See also:

For OR operation, see:

  • This worked the best for me
    – user582175
    Commented Mar 25, 2021 at 17:37
  • 4
    This will only match a file if a line is found that matches all patterns, not files where the patterns match individual lines. Use --all-match and --or instead of --and for that. Commented Jan 26, 2023 at 13:05

grep pattern1 | grep pattern2 | ...

I would like to use single grep because I am building arguments dynamically, so everything has to fit in one string

It's actually possible to build the pipeline dynamically (without resorting to eval):

# Executes: grep "$1" | grep "$2" | grep "$3" | ...
function chained-grep {
    local pattern="$1"
    if [[ -z "$pattern" ]]; then

    grep -- "$pattern" | chained-grep "$@"

cat something | chained-grep all patterns must match order but matter dont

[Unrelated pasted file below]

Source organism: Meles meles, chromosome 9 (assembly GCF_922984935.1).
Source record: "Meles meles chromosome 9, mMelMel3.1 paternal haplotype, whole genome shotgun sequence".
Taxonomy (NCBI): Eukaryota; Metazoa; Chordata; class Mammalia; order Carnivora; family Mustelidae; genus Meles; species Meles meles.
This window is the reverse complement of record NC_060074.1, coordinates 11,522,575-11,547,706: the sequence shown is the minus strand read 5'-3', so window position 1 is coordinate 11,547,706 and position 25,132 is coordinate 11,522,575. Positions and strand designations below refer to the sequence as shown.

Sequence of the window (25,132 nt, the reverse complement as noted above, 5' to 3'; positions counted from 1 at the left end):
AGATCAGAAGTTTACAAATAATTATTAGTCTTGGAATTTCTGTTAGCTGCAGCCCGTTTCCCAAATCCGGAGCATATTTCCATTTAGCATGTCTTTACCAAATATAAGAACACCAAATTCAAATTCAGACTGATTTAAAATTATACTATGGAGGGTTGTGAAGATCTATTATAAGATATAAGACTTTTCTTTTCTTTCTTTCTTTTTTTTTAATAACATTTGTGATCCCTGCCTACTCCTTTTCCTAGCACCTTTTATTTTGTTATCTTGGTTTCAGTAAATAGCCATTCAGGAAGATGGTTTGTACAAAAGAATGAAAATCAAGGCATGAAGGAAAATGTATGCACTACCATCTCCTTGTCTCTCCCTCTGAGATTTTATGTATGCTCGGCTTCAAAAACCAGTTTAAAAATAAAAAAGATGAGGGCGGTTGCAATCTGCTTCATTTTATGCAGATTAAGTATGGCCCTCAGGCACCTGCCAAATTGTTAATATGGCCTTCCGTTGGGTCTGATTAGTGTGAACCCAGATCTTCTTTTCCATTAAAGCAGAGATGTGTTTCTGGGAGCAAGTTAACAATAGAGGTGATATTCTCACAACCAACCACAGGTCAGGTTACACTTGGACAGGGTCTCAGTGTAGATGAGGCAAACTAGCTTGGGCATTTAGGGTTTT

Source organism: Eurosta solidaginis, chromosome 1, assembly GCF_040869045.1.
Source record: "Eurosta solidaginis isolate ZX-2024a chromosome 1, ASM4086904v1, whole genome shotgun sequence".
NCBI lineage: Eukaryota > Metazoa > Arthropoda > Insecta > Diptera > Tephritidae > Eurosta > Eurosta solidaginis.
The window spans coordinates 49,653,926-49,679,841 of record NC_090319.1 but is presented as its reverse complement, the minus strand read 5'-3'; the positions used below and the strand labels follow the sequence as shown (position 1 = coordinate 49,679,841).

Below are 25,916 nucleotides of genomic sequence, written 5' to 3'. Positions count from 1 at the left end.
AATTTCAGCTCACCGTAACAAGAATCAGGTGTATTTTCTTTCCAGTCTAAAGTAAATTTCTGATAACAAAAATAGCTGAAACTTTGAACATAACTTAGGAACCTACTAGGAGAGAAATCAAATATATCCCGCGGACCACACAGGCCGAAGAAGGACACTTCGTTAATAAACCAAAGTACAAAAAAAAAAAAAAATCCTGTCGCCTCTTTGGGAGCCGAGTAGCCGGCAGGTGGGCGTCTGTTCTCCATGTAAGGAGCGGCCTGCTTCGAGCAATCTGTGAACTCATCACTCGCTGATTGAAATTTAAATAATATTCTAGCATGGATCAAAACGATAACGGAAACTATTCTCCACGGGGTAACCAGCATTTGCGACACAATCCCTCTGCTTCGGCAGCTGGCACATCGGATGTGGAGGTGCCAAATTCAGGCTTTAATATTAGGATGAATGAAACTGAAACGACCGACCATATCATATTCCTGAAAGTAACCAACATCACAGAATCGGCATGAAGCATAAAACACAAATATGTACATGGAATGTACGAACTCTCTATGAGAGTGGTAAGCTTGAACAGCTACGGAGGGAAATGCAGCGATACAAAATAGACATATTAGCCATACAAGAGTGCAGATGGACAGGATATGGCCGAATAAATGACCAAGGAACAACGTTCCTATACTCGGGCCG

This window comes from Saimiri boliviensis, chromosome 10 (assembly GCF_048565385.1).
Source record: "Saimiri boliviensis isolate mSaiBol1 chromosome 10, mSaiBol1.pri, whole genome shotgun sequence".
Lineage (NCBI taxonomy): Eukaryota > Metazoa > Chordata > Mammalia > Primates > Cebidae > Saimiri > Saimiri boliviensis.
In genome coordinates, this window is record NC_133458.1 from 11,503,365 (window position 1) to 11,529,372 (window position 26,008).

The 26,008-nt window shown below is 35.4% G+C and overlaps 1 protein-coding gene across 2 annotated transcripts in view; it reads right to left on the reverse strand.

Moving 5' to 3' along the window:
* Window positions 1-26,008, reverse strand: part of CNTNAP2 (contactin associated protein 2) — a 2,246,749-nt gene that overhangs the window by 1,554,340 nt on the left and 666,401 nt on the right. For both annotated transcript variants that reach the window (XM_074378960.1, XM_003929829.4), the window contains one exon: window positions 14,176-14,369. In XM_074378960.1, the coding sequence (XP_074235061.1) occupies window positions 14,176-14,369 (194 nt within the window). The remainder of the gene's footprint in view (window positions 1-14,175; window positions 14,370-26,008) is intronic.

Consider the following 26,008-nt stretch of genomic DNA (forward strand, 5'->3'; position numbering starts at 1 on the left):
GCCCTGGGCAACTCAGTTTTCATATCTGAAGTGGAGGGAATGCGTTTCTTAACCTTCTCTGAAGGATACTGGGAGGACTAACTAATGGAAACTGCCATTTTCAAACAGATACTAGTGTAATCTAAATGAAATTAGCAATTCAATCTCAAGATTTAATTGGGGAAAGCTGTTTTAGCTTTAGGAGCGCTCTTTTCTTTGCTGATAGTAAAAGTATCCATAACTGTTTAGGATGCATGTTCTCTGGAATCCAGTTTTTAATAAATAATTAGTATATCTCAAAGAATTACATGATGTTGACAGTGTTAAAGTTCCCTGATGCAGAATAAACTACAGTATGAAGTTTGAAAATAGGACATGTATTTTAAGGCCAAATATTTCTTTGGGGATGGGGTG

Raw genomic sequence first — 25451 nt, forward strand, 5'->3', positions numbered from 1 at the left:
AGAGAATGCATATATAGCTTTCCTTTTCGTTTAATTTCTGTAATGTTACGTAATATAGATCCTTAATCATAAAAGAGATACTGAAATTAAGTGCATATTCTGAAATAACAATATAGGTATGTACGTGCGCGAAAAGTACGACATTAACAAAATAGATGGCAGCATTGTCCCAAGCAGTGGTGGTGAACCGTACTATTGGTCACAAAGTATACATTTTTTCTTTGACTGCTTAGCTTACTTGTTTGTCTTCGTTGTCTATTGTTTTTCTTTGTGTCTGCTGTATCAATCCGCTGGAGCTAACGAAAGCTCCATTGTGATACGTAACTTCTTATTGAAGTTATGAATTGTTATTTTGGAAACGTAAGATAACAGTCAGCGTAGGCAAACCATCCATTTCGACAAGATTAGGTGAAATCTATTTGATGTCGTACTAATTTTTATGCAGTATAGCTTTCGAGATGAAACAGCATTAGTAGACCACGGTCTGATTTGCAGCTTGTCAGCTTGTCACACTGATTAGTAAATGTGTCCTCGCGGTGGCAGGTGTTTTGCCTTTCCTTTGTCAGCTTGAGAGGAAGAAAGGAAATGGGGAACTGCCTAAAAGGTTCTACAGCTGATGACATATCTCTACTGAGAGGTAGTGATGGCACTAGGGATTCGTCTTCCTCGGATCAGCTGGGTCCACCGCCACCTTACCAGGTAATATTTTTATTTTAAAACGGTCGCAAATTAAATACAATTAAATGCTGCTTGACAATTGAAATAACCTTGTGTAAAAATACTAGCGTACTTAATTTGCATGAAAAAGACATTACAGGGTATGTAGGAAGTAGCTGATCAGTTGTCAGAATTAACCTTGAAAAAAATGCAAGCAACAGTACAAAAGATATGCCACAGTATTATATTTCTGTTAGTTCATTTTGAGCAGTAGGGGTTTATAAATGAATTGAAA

It's probably not a very efficient solution though.

  • 2
    Use either chained-grep() or function chained-grep but not function chained-grep(): unix.stackexchange.com/questions/73750/…
    – nisetama
    Commented Jan 19, 2019 at 17:08
  • Can you describe what the trick is? Can you add it to the answer (without "Edit:", "Update:", or similar ) by editing it? Commented Oct 30, 2020 at 20:40
  • Reformulated the answer to make the trick clearer (ie.: build a shell pipeline dynamically)
    – olejorgenb
    Commented Oct 30, 2020 at 23:21
  • 1
    The important part here is that shell allows recursion which makes this possible. Note the keyword local in front of variable that must be unique for the recursion. Also note that keyword local is not POSIX so using shebang #!/bin/sh may not be safe, see details here: unix.stackexchange.com/a/493743/20336 Commented Jul 7, 2022 at 7:15